Generally, lolita fashion seems to make unsavory people want to keep their distance, but it never hurts to be cautious.

Respect Other Riders
When you are getting on a bus or passing through a turnstile, have your fare ready. If you’re traveling in a group, you don’t want to be left behind because you had to fumble through your Usakumya backpack to find your fare card. Even if you are alone, it’s frustrating to anyone behind you if someone is blocking the entrance because they weren’t ready to pay when they stepped up.

Lolita clothing is voluminous; try not to invade other passengers’ personal space. Hold your skirts close to your body and carry bags in front of you to avoid bumping into someone else–no-one wants to be accosted by Sugary Carnival or to be knocked in the shoulder by a plush Milky-chan fawn, even if she is utterly adorable. Unless the route has a low volume of riders and the bus or train is empty, try to sit down. Standing up will avoid wrinkles or worrying about the cleanliness of the seats, but it is very difficult for other riders to get past you when they get on and off. Additionally, it takes a little bit of practice to be able to keep your balance when the vehicle is in motion or stopping/starting–you eliminate the risk of tripping onto someone else if you sit down.

When seated, try to only take up one seat. If there’s plenty of space, there’s no harm in carefully arranging your petticoats and skirts to flow as elegantly as possible across the plastic seating, but if everyone is packed in like sardines, don’t assume that no-one would dare sit on your clothes if they’re invading nearby seats. I typically take hold of each side of my skirt and fold them over my lap, setting my bag ontop of that if I am carrying one. That leaves the seat next to me free for someone else.

And, if possible, sit next to another lolita. It’s less nerve-wracking to be next to someone who is probably more aware of the value and sentimental attachment to your clothing than a random stranger. Another lolita is less likely to smear dirt/dust on you accidentally, grumble about your attire, or start off on a commute-long tangent about how you remind her of the Tooth Fairy and don’t you know it isn’t Halloween yet?

Take a Deep Breath
Although you may be doing your part to respect other riders, sometimes other riders (or even bus operators) will disrespect you. People may snicker while you wait at the bus stop, snap photos with their cellphones while you ride the train, make comments among themselves about your attire, or attempt to start up conversations with you for a variety of reasons. In these instances, it’s best to stay calm. I recommend being polite and ignoring non-direct offenders, but the proper reaction is entirely dependent on the situation.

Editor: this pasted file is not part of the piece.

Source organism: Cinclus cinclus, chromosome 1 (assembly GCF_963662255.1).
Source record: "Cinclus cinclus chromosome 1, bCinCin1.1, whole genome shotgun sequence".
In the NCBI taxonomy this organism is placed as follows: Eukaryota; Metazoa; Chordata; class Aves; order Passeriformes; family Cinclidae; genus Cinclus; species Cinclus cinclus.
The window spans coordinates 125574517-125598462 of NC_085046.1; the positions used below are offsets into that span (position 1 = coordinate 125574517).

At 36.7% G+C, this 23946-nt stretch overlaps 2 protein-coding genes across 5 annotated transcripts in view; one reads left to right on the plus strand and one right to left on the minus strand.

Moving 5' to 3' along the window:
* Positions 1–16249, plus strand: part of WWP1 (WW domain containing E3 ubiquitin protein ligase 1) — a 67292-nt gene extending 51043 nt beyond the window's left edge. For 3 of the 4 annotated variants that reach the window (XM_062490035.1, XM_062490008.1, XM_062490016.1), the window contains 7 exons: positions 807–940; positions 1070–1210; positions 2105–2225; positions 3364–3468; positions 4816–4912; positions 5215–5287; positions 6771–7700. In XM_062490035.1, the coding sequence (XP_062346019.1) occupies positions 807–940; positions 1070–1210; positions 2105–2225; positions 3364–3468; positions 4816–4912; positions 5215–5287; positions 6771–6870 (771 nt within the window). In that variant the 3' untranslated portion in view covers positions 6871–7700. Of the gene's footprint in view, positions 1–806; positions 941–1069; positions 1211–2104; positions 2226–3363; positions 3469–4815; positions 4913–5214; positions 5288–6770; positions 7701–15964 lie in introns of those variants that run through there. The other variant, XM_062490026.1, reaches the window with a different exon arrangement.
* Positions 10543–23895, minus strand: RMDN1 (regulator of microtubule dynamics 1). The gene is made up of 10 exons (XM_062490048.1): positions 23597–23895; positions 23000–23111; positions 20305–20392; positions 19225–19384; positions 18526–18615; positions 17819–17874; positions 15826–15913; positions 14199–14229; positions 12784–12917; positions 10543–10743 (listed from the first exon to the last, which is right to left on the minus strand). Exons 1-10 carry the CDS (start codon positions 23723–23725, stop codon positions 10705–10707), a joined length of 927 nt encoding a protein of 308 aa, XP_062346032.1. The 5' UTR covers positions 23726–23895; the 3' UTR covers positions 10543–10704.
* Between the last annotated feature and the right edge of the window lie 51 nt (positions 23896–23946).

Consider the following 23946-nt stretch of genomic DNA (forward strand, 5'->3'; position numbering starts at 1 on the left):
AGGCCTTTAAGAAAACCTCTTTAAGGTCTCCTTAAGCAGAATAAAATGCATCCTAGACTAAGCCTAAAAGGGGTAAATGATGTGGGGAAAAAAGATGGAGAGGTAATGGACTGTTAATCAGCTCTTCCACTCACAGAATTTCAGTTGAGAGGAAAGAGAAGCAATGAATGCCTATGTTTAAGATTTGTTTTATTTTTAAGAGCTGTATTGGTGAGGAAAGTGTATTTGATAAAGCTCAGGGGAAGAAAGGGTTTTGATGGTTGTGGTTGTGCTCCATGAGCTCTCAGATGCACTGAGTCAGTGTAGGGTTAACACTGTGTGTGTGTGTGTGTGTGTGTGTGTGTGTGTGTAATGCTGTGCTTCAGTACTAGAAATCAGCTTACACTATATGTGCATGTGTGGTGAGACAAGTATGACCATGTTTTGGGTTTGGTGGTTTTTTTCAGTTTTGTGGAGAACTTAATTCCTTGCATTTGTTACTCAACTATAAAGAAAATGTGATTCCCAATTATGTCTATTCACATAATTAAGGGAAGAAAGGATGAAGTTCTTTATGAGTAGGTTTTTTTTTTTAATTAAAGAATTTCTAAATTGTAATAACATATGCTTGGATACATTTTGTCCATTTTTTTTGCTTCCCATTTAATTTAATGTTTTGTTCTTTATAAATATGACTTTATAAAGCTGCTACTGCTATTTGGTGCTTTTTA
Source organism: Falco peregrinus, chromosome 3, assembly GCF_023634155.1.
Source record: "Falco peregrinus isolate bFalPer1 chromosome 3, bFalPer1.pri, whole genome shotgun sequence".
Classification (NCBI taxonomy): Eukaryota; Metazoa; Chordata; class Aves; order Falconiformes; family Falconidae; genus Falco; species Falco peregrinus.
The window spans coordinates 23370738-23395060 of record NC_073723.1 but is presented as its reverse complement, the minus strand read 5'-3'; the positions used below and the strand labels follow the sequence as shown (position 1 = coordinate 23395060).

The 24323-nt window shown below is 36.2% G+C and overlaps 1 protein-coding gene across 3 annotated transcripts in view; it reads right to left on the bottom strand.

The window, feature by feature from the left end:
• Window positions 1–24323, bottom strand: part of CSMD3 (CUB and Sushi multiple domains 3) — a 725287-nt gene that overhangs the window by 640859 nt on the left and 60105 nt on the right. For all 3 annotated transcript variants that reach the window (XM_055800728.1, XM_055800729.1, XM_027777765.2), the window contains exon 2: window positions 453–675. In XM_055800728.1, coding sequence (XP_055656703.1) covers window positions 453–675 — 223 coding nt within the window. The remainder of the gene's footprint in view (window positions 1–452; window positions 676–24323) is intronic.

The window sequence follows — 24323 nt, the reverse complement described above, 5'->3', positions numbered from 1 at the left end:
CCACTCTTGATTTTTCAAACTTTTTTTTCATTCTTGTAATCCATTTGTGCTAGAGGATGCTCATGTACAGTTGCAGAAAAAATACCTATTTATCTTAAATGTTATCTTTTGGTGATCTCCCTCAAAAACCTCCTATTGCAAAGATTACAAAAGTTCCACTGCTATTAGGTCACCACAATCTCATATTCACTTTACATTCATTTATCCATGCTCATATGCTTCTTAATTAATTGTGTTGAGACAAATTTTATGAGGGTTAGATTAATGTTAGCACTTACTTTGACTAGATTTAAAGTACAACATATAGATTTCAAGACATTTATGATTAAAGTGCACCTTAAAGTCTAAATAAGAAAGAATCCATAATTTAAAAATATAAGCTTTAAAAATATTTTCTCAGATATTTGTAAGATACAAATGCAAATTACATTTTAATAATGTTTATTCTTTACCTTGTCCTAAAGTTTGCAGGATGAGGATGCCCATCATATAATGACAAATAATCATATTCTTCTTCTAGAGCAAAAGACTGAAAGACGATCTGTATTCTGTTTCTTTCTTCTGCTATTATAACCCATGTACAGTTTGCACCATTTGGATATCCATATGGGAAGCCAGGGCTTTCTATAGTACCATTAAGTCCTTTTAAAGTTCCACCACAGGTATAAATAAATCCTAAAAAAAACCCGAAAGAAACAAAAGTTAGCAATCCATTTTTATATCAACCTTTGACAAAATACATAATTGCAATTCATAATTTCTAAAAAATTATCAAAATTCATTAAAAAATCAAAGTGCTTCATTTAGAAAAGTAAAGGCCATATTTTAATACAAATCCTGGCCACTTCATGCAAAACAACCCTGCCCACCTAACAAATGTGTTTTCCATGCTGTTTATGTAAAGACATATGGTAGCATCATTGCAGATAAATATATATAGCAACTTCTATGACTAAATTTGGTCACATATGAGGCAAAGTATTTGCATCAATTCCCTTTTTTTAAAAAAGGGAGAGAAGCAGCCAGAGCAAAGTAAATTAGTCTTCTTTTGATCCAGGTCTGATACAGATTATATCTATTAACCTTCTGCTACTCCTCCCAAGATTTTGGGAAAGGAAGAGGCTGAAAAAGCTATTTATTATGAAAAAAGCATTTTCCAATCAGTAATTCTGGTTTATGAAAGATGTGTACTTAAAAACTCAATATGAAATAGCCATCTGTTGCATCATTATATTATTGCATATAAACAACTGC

Don’t be afraid to ask “stealth-photographers” to stop, but don’t expect they will just because you asked. Smile and nod when an old man rambles on about how you look so pretty and what a shame that the good ol’ days are gone, but don’t put up with someone’s unwanted advances if they make you uncomfortable. Ask them to stop, turn your attention to something else, or move somewhere else if possible. If you feel threatened, don’t hesitate to contact the nearest transit employee–it is their job to handle issues like this, and if they ignore you make note of their name/number and file a formal complaint!

Usually I find that there are only twitters from teenage girls, which are better ignored than acknowledged, and ramblings from homeless or “troubled” individuals, which can be uncomfortable to weather through but generally are harmless. It’s inevitable that people’s attention will be captivated if you look like a pastel cupcake or a vampire princess.

Watch Your Step
Lolita footwear is not very practical. Take care when stepping on and off the bus so that you don’t loose your footing and slip. (This is especially important when it is rainy or cold outside, as there may be water or ice!) Gorgeous shoes can complete a coordination, but if you have a difficult time manuvering in said shoes, consider wearing a more practical pair, carrying the pretty ones, and swapping them at your destination.

Also, don’t rely solely on shoes that are painful to walk in. Public transportation eliminates some of the walking, but often not all of it. Make sure that you can keep up with the others you are meeting up with; unfortunately, if your shoes are really hurting you it is extremely unlikely that someone else will carry you! Be responsible, and bear it as best you can or (the much better option) wear more comfortable shoes.